|Release date:||November 18, 2009 (USA - DVD)|
|Country of origin:||UK , USA , Japan|
|Running time:||208 Minutes|
|Genre:||Music, Documentary Film|
|Production Company:||Sikelia Productions, Thirteen/ WNET New York, Grey Water Park Productions, Spitfire Pictures|
There is no simple way to tell Bob Dylan’s story. The painting is too large. Focus on one small aspect, and you miss the big picture. It’s a story of American culture in transition … of music in the air, of politics and of art, of literature and of poetry. Drawing from hundreds of hours of unseen footage and rare recordings, in-depth interviews and revealing photographs, No Direction Home strikes a remarkable balance, telling the story of one man’s journey and at the same time placing that story within the greater canvas of human events.
The two-part film, which focuses on the singer-songwriter’s life and music from 1961-66, includes never-seen performance footage and interviews with artists and musicians whose lives intertwined with Dylan’s during that time.
Dylan talks openly and generously in contemporary on-camera interviews about this critical period in his career, detailing the journey from his hometown of Hibbing, Minnesota, to Greenwich Village, New York, where he became the center of a musical and cultural upheaval, the effects of which are still felt today.
For the first time, The Bob Dylan Archives has made available rare treasures from its film, tape and stills collection, including footage from Murray Lerner’s Film Festival, documenting performances at the 1963, 1964 and 1965 Newport Folk Festivals, previously unreleased outtakes from D.A. Pennebaker’s famed 1967 documentary Don’t Look Back, and interviews with Allen Ginsberg, Pete Seeger, Joan Baez, Maria Muldauer, and many others. In anticipation of the film, members of Dylan’s worldwide community of fans also contributed rarities from their own collections.
No Direction Home starts in the eye of the hurricane. Bob Dylan, live, 1966, in front of a hostile audience inflamed by his decision to electrify his music. There are boos, cat calls, fans streaming out. On stage, in newly discovered footage, is Dylan singing “Like a Rolling Stone.” It’s hard to imagine anyone walking out on this performance, no less booing it.
A story told in flashbacks, No Direction Home intertwines the immediacy of Bob Dylan’s controversial 1966 tour of the British Isles with his remarkable personal and musical journey.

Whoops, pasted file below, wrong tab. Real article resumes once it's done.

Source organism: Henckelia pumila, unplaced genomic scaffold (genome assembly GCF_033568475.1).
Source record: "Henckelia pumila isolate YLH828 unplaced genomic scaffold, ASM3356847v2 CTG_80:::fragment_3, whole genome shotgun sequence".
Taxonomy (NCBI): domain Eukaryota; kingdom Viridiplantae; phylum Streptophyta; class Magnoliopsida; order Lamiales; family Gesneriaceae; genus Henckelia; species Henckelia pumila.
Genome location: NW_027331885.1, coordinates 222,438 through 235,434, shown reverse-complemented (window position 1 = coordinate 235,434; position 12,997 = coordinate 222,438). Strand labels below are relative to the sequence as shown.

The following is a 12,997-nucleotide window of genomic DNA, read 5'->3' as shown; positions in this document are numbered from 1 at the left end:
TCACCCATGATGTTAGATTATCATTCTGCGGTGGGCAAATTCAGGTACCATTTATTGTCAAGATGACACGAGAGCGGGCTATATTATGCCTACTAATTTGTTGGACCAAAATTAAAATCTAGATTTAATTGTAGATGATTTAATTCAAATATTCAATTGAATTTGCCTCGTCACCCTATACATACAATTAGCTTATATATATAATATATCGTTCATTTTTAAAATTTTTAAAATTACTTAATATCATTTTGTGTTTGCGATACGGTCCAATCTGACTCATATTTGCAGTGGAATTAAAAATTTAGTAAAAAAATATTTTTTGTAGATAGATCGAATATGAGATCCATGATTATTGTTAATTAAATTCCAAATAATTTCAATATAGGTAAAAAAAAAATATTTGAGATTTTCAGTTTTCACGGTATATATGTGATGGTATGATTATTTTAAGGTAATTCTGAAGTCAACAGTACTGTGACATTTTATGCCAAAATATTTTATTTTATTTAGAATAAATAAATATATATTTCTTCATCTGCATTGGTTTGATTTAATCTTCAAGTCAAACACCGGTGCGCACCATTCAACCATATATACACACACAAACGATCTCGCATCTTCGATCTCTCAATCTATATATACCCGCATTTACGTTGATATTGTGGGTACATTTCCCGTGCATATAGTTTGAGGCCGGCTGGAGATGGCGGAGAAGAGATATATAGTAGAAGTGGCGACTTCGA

Part I is the portrait of the artist as a young man. We trace Bob Dylan’s journey from a rock-and-roll loving kid in the Midwest to his arrival as a major musical force in the world of folk music. We visit with his high school teacher who recounts a disastrous rock and roll appearance at the local talent show. A school friend plays us one of Dylan’s first recorded songs. In his own words, Dylan tells us how he became smitten with folk music as the story shifts scenes from the iron range in Minnesota to Greenwich Village in New York City. We meet an amazing cast of characters; Dave Van Ronk, the King of the Greenwich Village folk clubs; Joan Baez, the Queen of the Folk Music world; Allen Ginsberg, America’s beat poet laureate. And most importantly we see and hear the wide range of music that influenced the young Bob Dylan.
We watch as Dylan’s fame and notoriety grows. His skill as a performer matures rapidly and the songs begin to pour out. “Blowin’ in the Wind,” “Hard Rain’s A-Gonna Fall,” “Masters of War,” “Don’t Think Twice, It’s All Right,” and many more. Part I ends at what seems to be the dawn of a new generation. Dylan, hands intertwined with Pete Seeger, The Freedom Singers and Odetta singing “Blowin’ in the Wind” at the closing night at the Newport Folk Festival in 1963.
In Part II, the story turns dark. At 23 Bob Dylan is already a newsworthy phenomenon, capable of filling Carnegie Hall without ever having a hit song on the radio. And with that success come expectations: expectations from the old left to become a political activist, expectations from the media to articulate the concerns of America’s youth. It’s a role in which Dylan is completely uninterested. And Dylan is already on the move, finding a new musical vocabulary to capture the complexity of a seismic cultural shift. He injects a heightened sense of poetry into his writing. He adds electricity to his music — electricity that now seems inevitable, but then labeled him a sell out and a traitor. At a disastrous concert at the Newport folk festival in 1965, his electrified instruments set the audience in turmoil.
Scorsese delicately balances Dylan’s internal world with sign-post images from the external world. Dylan’s music is the backdrop as the war in Vietnam escalates, the free speech movement in Berkley signals a new youth movement, the nightly news brings home images we would never have dreamed of seeing on our television sets. Scorsese takes the time to let us really see the music unfold in revelatory concert performances.
And now the past catches up to the “present era” that is the starting point for the film. It is 1966. “Desolation Row,” “Mr. Tambourine Man,” and “Visions of Johanna” echo against a changing worldwide landscape and resonate in Dylan’s personal world of constant touring and press conferences. By the end of the film, Scorsese has taken us on an emotional, musical and intellectual journey. And it is plainly obvious — for Dylan and, indeed, for all of us — that there are some journeys from which there is no direction home.